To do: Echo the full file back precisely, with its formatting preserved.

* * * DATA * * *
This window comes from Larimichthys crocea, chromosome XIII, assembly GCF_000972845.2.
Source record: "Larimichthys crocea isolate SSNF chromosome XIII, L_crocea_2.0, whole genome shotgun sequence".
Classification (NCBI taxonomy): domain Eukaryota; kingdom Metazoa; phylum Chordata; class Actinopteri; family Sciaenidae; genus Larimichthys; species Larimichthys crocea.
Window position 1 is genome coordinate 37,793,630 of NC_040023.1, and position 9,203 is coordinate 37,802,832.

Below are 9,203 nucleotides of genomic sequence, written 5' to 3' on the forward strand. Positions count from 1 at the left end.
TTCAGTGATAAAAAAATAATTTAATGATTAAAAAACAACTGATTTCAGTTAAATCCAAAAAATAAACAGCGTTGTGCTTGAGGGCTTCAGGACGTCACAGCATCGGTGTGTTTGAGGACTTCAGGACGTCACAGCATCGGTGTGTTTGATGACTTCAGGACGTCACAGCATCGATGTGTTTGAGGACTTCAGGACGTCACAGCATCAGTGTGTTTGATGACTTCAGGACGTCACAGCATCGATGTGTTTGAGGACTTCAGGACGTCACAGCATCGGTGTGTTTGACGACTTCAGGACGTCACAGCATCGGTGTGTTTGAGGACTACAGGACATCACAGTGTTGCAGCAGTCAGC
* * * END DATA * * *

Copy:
This window comes from Larimichthys crocea, chromosome XIII, assembly GCF_000972845.2.
Source record: "Larimichthys crocea isolate SSNF chromosome XIII, L_crocea_2.0, whole genome shotgun sequence".
Classification (NCBI taxonomy): domain Eukaryota; kingdom Metazoa; phylum Chordata; class Actinopteri; family Sciaenidae; genus Larimichthys; species Larimichthys crocea.
Window position 1 is genome coordinate 37,793,630 of NC_040023.1, and position 9,203 is coordinate 37,802,832.

Below are 9,203 nucleotides of genomic sequence, written 5' to 3' on the forward strand. Positions count from 1 at the left end.
TTCAGTGATAAAAAAATAATTTAATGATTAAAAAACAACTGATTTCAGTTAAATCCAAAAAATAAACAGCGTTGTGCTTGAGGGCTTCAGGACGTCACAGCATCGGTGTGTTTGAGGACTTCAGGACGTCACAGCATCGGTGTGTTTGATGACTTCAGGACGTCACAGCATCGATGTGTTTGAGGACTTCAGGACGTCACAGCATCAGTGTGTTTGATGACTTCAGGACGTCACAGCATCGATGTGTTTGAGGACTTCAGGACGTCACAGCATCGGTGTGTTTGACGACTTCAGGACGTCACAGCATCGGTGTGTTTGAGGACTACAGGACATCACAGTGTTGCAGCAGTCAGC